Charlotte-Mecklenburg Board of Education sues social media companies over mental health impacts

CHARLOTTE — The Charlotte-Mecklenburg Board of Education is the newest school district to file a lawsuit against multiple social media giants in the wake of reports that they have negative effects on students’ mental health.

The board filed the lawsuit Friday against Meta (owner of Facebook and Instagram), Google (owner of YouTube), ByteDance (owner of TikTok), and Snap Inc. (owner of Snapchat), saying their products have been “causing harm to students, damaging youth mental health, and burdening school districts,” according to a news release Friday.

Channel 9 obtained a copy of the lawsuit, which is nearly 200 pages long. It uses studies to outline how social media algorithms affect students’ perceptions of physical appearances. It also claims that the companies engage in tactics to get students addicted to their products, including screenshots of YouTube playlists and Instagram feeds.

For the Charlotte school board, its members say that Charlotte-Mecklenburg Schools has had a challenge of providing mental health resources to the student body “amid rising rates of depression, anxiety, and suicidal ideation,” a statement said.

“The Board’s decision to take legal action reflects our unwavering commitment to the welfare of our students and to ensure that social media corporations are held responsible for their contribution to the mental health challenges faced by CMS students,” said Elyse Dashew, the board’s chairperson in a statement.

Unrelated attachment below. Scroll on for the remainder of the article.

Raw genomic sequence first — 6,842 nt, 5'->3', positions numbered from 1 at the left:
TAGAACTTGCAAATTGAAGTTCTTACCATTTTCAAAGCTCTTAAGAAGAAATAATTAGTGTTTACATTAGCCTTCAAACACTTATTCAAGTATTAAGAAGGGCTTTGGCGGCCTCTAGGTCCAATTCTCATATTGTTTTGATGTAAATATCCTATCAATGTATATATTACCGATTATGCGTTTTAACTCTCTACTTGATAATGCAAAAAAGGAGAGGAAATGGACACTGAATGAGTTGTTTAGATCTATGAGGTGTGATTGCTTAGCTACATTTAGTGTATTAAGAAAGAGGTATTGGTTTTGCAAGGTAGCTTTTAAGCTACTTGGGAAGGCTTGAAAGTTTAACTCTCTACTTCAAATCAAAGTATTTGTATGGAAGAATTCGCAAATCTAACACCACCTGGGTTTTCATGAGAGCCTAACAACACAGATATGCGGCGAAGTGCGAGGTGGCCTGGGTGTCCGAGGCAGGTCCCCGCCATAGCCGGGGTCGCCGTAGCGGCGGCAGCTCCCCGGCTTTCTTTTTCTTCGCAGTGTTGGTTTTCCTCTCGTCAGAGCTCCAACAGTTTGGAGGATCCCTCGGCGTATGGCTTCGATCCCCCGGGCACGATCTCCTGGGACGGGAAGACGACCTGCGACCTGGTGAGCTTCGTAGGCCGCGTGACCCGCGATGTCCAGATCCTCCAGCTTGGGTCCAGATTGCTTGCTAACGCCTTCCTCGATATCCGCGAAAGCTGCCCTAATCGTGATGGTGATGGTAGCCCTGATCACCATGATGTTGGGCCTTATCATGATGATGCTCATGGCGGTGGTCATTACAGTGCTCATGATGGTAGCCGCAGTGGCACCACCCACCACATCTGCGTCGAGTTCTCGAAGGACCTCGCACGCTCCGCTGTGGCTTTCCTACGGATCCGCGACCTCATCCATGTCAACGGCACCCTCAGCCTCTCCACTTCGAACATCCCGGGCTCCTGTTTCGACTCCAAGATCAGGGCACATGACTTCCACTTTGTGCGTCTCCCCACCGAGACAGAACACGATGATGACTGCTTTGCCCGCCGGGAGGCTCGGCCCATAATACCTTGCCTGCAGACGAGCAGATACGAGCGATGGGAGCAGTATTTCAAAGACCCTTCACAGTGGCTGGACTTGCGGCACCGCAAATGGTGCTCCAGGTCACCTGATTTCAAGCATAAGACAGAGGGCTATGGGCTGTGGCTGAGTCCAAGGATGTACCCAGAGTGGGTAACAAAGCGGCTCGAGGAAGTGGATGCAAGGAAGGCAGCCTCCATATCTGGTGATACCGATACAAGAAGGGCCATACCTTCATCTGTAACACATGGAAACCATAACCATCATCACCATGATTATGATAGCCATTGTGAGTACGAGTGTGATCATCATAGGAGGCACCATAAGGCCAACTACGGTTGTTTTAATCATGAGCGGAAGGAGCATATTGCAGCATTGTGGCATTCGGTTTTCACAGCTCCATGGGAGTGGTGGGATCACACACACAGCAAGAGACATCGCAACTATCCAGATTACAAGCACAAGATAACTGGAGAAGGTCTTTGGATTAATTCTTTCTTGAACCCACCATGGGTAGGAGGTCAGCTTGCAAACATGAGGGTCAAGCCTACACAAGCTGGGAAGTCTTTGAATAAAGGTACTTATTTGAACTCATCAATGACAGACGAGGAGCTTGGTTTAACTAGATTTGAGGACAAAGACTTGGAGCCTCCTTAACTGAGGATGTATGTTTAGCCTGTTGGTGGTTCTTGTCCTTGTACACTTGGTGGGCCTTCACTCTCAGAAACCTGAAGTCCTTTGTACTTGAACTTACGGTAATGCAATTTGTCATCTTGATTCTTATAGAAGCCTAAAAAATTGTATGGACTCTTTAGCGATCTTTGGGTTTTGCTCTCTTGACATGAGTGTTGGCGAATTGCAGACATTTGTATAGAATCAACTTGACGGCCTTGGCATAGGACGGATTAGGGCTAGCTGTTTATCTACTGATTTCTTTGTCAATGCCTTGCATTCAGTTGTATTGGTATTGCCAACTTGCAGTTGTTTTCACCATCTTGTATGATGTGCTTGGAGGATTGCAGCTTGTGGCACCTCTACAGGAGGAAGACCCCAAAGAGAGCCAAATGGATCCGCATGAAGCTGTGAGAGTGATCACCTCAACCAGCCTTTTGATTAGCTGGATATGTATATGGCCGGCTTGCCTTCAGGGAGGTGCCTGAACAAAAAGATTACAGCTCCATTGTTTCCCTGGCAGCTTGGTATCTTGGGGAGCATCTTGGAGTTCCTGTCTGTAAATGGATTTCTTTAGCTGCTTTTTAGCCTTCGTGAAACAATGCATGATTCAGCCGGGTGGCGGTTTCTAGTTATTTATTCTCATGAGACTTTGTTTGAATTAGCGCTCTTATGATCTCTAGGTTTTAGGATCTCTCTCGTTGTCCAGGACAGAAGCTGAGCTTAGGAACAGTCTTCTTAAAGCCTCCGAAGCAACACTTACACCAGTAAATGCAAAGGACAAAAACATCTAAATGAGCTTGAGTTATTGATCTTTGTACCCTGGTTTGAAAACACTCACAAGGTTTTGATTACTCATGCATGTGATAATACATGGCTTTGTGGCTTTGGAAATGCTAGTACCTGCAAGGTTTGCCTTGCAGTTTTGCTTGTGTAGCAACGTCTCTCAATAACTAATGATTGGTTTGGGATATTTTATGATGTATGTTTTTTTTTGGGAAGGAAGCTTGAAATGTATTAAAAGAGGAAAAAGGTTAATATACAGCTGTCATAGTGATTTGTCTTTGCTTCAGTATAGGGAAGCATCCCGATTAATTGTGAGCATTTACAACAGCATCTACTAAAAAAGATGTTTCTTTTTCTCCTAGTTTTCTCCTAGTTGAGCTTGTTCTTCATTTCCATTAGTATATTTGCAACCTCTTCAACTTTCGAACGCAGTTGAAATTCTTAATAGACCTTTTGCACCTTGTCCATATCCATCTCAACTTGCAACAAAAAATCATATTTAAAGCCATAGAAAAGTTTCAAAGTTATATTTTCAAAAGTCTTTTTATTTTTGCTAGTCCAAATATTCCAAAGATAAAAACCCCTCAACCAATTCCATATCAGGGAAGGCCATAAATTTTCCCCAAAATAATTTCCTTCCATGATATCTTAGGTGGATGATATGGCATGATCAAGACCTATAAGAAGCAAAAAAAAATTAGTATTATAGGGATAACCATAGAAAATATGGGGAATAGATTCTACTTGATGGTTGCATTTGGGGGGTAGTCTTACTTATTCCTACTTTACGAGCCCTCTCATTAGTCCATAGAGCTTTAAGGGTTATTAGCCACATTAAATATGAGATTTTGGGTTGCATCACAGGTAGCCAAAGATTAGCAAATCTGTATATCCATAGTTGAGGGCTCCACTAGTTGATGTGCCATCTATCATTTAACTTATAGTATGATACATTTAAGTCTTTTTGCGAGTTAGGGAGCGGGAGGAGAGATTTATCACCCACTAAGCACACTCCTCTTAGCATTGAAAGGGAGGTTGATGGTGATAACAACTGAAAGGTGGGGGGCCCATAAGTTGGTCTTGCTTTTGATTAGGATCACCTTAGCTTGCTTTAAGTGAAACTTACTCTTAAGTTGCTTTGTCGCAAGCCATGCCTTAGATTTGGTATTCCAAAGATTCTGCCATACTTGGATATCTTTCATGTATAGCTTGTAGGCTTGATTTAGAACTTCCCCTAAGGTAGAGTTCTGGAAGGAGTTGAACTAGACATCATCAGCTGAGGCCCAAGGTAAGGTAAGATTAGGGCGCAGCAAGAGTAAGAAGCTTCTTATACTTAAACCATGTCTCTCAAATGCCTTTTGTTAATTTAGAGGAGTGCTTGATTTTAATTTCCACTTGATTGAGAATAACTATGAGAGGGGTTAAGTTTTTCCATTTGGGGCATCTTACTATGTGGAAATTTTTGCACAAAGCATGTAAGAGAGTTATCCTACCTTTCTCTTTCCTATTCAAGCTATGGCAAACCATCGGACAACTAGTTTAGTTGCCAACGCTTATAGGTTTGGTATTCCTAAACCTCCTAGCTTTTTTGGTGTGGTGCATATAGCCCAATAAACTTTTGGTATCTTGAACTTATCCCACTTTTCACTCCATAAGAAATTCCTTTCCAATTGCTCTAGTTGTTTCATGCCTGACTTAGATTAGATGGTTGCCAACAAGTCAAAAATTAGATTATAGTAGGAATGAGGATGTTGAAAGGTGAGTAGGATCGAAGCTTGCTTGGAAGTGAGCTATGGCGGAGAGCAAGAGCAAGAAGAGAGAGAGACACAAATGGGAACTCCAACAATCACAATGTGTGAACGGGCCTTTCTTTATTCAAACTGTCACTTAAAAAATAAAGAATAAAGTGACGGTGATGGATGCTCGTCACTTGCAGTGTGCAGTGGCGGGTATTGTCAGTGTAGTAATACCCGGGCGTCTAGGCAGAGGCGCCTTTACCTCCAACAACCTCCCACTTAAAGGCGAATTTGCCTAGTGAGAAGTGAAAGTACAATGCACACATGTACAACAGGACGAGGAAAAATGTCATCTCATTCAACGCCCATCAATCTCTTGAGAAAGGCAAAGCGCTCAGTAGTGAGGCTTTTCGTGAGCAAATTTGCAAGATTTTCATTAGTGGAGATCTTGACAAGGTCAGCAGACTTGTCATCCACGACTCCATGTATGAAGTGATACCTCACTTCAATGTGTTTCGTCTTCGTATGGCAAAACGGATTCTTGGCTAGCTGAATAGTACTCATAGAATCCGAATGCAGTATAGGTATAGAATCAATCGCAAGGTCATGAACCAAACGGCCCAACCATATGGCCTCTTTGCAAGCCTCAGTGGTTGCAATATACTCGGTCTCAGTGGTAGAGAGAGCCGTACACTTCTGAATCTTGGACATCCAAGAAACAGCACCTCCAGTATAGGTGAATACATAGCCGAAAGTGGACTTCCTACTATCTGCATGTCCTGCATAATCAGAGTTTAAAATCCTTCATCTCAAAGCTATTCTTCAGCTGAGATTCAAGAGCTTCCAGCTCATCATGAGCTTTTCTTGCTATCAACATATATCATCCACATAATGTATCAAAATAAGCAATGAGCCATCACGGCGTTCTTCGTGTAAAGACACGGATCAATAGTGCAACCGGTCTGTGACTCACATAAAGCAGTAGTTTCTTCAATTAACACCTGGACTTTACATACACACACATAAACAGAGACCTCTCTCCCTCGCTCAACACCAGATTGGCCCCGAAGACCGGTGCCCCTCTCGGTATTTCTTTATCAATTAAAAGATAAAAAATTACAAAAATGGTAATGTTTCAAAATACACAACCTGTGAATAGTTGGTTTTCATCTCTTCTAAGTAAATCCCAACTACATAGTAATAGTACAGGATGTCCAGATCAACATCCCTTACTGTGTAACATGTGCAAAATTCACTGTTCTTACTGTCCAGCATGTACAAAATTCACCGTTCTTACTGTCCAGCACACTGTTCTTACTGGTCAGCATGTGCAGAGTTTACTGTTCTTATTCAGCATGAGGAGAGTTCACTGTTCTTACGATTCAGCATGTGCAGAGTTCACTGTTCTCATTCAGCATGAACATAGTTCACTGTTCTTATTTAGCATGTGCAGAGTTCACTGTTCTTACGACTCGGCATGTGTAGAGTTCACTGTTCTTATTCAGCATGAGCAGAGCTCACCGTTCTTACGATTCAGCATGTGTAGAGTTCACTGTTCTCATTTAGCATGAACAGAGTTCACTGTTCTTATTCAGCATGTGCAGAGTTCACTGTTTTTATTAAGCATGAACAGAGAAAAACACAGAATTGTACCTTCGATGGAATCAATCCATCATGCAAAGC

The board is being represented by at least four law firms, according to court documents. Several of these firms are also representing other districts in a massive multi-district lawsuit that was filed on March 10.

Several districts in South Carolina, including Clover and Fort Mill, have also sued the tech giants, Channel 9 previously reported.

Channel 9 reached out to all four companies for a comment on Friday.

So far, Google is the only company to respond to Channel 9′s request.

“Protecting kids across our platforms has always been core to our work. In collaboration with child development specialists, we have built age-appropriate experiences for kids and families on YouTube, and provide parents with robust controls,” said Google spokesperson José Castañeda. “The allegations in this complaint are simply not true.”

>>You can find a county-by-county guide to mental health resources at this link.

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Andrew McMillan, wsoctv.com

Andrew McMillan is the Digital Content Manager for WSOC-TV.